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Beastly - You would call something or somebody beastly if they were really nasty orunpleasant.Most people would consider you a snob or an upper class git if you used this word. Bees Knees - This is the polite version of the dog's bollocks.Dodgy food should be thrown away at home, or sent back in a restaurant. Comes from the fact that a dog's bollocks are so fantastic that he can't stop licking them! A bit like some joint Anglo-American approaches to Eastern Europe for example! Either way it was horrendously embarrassing, especially as half the people on the tube had heard me!Donkey's years - Someone said to me the other day that they hadn't seen me for donkey's years. Drop a clanger - When I asked a large lady on the tube if she would like my seat since she was so obviously pregnant, she took the seat then told me she was fat, not pregnant! Duck - In and around Leeds you will find older people might call you "duck" in the same way that they might call you "love" or "dear" in other places.So if you are in polite company and want to say that something was fabulous, this phrase might come in handy. Bomb - If something costs a bomb it means that it is really expensive. Botch - There are two expressions here - to botch something up or to do a botch job. Budge up - If you want to sit down and someone is taking up too much space, you'd ask them to budge up - move and make some space.Belt up - For some reason I heard this quite a lot as a kid. Bender - I used to go out on a bender quite frequently when I was at university. Bite your arm off - This is not aggressive behaviour that a football fan might engage in. We say it when we see the price of insurance in the US, you could try saying it when you see how much jeans orpetrol cost over here! They both mean that the work done was not of a high standard or was a clumsy patch. Box your ears - Many young chaps heard their dads threaten to box their ears when I was a littlun. Bugger - This is another fairly unique word with no real American equivalent.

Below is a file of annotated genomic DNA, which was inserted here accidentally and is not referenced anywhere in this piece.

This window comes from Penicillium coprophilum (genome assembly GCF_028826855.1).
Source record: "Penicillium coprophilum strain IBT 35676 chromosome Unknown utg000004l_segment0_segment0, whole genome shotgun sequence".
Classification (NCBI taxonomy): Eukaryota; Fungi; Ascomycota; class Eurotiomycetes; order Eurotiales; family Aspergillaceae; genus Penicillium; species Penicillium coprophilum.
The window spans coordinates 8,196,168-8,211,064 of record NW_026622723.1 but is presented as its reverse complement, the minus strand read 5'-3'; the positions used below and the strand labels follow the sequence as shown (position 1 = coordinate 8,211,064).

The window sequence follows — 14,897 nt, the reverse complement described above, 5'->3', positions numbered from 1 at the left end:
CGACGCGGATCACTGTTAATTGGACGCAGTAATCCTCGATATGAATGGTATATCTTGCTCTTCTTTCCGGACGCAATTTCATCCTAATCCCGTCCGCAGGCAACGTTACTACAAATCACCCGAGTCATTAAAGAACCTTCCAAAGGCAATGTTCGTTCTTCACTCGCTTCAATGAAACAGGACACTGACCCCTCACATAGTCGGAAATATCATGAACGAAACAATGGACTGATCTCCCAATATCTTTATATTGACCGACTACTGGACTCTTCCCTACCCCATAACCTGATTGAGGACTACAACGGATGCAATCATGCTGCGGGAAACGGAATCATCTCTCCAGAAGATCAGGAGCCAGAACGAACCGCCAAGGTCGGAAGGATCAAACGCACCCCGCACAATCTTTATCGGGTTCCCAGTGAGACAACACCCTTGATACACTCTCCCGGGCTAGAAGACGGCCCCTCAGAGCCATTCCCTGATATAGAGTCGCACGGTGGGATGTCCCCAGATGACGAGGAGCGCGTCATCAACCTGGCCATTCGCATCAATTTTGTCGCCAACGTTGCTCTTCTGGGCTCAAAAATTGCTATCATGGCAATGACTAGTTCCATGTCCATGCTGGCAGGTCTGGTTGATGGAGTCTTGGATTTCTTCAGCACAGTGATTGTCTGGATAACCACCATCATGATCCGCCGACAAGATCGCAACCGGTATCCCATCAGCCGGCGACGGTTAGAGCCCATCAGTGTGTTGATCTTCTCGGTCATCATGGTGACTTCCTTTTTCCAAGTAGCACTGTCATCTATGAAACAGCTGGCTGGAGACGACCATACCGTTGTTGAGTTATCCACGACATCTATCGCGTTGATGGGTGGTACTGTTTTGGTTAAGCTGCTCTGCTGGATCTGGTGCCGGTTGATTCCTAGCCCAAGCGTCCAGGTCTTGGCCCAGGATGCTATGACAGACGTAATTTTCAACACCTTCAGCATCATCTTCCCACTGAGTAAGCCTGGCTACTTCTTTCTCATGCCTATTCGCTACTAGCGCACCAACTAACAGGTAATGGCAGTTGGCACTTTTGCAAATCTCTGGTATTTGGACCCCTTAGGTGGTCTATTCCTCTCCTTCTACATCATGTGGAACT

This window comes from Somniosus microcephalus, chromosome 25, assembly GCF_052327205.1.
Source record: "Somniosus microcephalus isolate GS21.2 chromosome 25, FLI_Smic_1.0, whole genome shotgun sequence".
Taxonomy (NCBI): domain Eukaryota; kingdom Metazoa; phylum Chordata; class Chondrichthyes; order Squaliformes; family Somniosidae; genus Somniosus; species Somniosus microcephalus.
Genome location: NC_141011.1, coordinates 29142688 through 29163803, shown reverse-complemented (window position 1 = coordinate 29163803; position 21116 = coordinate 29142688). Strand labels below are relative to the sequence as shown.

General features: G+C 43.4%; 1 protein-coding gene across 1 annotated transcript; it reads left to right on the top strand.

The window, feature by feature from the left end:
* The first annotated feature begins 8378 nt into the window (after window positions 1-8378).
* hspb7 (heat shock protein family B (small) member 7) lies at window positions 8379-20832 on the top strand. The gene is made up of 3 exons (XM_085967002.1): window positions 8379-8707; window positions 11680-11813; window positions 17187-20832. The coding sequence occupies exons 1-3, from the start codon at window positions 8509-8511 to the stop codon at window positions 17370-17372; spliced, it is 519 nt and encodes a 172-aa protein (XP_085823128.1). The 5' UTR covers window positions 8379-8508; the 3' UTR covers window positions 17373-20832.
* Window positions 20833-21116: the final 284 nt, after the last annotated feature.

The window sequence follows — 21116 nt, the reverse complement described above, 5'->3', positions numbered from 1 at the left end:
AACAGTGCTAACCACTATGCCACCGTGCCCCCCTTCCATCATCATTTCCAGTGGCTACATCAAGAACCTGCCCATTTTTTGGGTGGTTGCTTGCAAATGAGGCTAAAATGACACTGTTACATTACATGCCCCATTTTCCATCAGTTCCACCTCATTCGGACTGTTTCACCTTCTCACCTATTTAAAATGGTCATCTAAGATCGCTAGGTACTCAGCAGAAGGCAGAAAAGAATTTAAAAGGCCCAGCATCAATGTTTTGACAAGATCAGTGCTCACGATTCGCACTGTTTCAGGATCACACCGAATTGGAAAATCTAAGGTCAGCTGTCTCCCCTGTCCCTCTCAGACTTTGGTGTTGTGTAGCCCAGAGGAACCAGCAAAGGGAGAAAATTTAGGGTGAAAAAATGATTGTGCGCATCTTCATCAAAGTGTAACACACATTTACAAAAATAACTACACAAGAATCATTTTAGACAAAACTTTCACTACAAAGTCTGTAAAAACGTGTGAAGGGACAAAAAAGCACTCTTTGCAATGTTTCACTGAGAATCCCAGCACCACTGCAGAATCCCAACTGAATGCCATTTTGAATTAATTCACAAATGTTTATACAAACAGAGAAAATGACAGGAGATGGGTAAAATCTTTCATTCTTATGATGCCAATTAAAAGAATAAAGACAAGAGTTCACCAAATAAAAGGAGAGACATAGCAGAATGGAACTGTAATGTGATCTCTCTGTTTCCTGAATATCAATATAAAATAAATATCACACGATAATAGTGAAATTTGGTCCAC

Bespoke - We say something is bespoke if it has been created especially for someone, in the same way that you say custom. Hence the reason Wendy's Hamburgers has never really taken off in England - who would buy "biggie fries"? For instance you might say that kids would bite your arm off for an ice cream on a sunny day. You may also hear someone shout "blast it", or even "bugger and blast"! It is added to the end of sentences a bit likeand that's it! Applies to building, DIY, programming and most other things. Technically speaking it meanstesticles but is typically used to describe something that is no good (that's bollocks) or that someone is talking rubbish (he's talking bollocks). Or you could say an event went down like a bomb and it would mean that the people really enjoyed it. Bottle - Something you have after twenty pints of lager and a curry. My father was always shouting "bugger" when he was working in the garage or garden. It might also be someone who is down and out, like a tramp.Generally you are considered to be a bit cheeky if you have an answer for everything and always have the last word. Or in the north "tara" which is pronounced sort of like "churar". If only they would stop fannying around and hurry up!My licence plate on my MX5 (Miata in American) was CHEEKY, which most Texans thought was something to do with bottoms - wrong!! Cheers - This word is obviously used when drinking with friends. For example when saying goodbye you could say "cheers", or "cheers then". Americans could use it in English pubs, but should avoid the other situations as it sounds wrong with an American accent. Cheesed off - This is a polite way of saying you are pissed off with something. Chuffed - You would be chuffed to bits if you were really pleased about something. - This expression brings back memories of being a kid and stealing apples from people's gardens. It means you are talking out of your butt and has nothing to do with any kind of dessert! Cockney rhyming slang - There are lots of words that make up cockney rhyming slang.It simply means counter-clockwise but must sound really strange to you chaps! Arse about face - This means you are doing something back to front. Usually in the advanced stages of drunken stupor, someone would be considered "completely arseholed". As well - You chaps say also when we would say "too" or "as well".Arse over elbow - This is another way of saying head over heels but is a little more descriptive. For instance if my friend ordered a Miller Lite, I would say "I'll have one as well".